Aura Abbey was a house of the Benedictine Order located at Aura an der Saale. Built on the site of an earlier castle, and dedicated to Saints Laurence and Gregory, it was founded by Bishop Otto of Bamberg between about 1108 and 1113; the foundation charter is dated 1122. The new foundation was settled by monks from Hirsau Abbey. The first abbot was Ekkehard of Aura, a monk from Bamberg, famous as the continuer of the Weltchronik of Frutolf of Michaelsberg. The Vögte were the Counts of Henneberg, although later the Bishop of Würzburg seems to have acquired some authority here.
In 1469 the abbey joined the Bursfelde Congregation, but suffered repeated disasters in the 16th century, including almost complete destruction by a rioting mob in 1525, and after rebuilding, a second destruction in 1553 during the second campaign of Albert Alcibiades, Margrave of Brandenburg-Kulmbach. It was finally dissolved in 1564 and its assets transferred to the exchequer of the Diocese of Würzburg.
An attempt at a revival was started in 1617 by Prince-Bishop Gottfried von Aschhausen, but the project was abandoned at his death in 1622, leaving some impressive remains of the unfinished church.
Very little is left of the original monastery, except for the former abbey church of St. Laurence, which is still a significant Romanesque building, although with considerable alterations and additions from the 17th and 18th centuries.References:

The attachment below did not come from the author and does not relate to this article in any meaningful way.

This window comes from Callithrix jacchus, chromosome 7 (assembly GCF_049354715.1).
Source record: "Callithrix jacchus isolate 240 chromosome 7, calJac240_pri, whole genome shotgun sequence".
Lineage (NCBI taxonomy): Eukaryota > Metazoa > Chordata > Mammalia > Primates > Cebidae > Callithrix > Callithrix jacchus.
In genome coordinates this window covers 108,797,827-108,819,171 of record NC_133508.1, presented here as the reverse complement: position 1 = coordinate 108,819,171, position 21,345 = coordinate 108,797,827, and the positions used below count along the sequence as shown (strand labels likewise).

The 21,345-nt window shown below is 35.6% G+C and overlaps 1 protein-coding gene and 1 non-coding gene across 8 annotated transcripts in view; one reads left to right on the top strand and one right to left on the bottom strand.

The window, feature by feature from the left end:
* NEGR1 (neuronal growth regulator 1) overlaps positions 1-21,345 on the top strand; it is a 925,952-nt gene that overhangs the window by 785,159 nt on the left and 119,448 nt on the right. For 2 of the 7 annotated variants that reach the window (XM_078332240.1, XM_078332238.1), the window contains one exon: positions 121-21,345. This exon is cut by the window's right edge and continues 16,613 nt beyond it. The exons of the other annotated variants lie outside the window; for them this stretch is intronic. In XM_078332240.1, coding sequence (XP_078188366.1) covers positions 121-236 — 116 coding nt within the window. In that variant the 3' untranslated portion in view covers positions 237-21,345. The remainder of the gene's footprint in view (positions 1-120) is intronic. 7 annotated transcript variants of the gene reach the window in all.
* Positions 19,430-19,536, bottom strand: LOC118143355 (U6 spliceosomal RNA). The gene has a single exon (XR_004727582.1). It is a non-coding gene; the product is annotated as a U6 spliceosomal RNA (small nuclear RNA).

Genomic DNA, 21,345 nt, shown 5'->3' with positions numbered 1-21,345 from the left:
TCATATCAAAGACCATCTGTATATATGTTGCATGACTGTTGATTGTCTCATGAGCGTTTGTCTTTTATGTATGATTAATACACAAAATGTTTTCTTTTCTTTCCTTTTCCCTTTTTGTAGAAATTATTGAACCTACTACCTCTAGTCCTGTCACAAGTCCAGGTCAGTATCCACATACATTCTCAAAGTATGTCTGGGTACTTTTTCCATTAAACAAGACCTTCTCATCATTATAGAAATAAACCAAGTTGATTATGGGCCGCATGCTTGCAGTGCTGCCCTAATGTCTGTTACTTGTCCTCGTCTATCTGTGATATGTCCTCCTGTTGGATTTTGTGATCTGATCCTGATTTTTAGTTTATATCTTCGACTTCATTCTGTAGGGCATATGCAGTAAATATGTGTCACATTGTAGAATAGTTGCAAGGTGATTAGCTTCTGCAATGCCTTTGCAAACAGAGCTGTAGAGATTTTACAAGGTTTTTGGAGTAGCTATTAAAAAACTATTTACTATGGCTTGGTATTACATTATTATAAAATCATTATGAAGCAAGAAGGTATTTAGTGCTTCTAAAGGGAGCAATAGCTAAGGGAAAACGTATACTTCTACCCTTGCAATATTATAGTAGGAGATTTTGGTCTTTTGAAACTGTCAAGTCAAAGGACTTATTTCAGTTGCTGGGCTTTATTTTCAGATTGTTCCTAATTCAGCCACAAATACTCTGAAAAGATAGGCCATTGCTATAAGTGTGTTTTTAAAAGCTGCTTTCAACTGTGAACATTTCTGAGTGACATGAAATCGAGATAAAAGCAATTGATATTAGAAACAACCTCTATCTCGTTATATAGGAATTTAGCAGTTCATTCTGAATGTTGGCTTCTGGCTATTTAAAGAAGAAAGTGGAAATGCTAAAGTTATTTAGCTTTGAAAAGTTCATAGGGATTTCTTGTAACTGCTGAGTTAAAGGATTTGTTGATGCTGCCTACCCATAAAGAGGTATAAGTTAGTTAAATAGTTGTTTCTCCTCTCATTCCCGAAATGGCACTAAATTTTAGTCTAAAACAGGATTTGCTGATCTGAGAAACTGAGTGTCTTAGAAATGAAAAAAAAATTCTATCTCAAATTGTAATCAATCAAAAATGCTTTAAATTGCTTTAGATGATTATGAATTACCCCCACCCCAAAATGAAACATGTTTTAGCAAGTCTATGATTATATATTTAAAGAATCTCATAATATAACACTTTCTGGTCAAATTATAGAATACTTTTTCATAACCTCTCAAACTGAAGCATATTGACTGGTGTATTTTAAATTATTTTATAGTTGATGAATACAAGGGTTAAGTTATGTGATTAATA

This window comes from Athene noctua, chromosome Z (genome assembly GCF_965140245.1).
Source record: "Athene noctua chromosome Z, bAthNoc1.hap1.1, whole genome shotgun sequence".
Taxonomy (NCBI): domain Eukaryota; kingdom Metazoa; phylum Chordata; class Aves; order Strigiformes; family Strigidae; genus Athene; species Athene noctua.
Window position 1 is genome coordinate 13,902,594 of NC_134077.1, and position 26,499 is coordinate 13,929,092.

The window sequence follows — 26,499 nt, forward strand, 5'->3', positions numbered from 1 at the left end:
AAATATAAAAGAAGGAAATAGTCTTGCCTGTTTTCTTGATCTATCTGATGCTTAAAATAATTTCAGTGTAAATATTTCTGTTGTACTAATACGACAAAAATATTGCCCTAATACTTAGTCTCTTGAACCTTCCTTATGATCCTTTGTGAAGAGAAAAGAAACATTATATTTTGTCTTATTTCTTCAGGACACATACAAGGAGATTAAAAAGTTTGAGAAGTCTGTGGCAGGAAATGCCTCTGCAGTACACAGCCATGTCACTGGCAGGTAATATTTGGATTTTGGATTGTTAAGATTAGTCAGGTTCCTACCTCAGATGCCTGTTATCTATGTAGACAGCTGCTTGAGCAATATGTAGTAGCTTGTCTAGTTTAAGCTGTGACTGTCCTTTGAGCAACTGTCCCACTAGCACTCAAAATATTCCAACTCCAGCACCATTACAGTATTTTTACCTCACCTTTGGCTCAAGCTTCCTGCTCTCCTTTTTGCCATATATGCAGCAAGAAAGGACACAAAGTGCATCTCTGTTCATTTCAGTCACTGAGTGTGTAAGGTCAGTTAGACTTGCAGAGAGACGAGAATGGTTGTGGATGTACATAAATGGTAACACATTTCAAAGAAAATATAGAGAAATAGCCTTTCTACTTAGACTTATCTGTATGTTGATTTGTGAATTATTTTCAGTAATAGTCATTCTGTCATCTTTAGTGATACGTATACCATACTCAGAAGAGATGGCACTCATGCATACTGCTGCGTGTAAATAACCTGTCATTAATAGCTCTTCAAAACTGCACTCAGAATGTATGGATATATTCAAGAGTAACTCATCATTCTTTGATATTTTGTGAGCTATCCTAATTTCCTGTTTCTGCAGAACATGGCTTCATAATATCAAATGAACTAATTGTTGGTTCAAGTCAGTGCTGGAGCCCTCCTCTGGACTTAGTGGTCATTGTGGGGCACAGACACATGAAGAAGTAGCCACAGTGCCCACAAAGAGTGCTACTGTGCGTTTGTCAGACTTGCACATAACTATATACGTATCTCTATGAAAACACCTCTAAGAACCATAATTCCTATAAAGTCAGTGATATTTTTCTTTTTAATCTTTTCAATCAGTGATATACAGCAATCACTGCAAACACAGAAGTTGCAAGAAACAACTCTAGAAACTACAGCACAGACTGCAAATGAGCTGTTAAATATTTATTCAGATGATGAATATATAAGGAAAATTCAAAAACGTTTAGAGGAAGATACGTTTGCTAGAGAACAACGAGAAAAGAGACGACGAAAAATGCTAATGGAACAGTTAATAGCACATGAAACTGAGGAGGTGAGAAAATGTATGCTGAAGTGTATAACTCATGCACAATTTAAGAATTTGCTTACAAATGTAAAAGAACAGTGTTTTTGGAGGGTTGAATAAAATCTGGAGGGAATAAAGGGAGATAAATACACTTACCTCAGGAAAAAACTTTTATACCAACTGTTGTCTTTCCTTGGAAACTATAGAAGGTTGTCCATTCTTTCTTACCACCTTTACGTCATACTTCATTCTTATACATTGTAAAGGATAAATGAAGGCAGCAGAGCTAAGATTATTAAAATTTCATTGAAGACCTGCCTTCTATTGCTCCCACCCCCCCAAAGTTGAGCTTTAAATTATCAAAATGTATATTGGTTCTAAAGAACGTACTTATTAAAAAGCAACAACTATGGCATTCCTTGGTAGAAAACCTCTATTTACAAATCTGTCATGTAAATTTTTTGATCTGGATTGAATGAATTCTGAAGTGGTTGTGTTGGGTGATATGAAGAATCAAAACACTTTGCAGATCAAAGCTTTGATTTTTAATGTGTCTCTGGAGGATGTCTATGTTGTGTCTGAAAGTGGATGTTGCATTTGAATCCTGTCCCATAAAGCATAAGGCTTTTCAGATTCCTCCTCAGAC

The Castle of Gruyères is one of the most famous in Switzerland. It was built between 1270 and 1282, following the typical square plan of the fortifications in Savoy. It was the property of the Counts of Gruyères until the bankruptcy of the Count Michel in 1554. His creditors the cantons of Fribourg and Bern shared his earldom. From 1555 to 1798 the castle became residence to the bailiffs and then to the prefects sent by Fribourg.
In 1849 the castle was sold to the Bovy and Balland families, who used the castle as their summer residency and restored it. The castle was then bought back by the canton of Fribourg in 1938, made into a museum and opened to the public. Since 1993, a foundation ensures the conservation as well as the highlighting of the building and the art collection.
The castle is the home of three capes of the Order of the Golden Fleece. They were part of the war booty captured by the Swiss Confederates (which included troops from Gruyères) at the Battle of Morat against Charles the Bold, Duke of Burgundy in 1476. As Charles the Bold was celebrating the anniversary of his father's death, one of the capes is a black velvet sacerdotal vestment with Philip the Good's emblem sewn into it.
A collection of landscapes by 19th century artists Jean-Baptiste-Camille Corot, Barthélemy Menn and others are on display in the castle.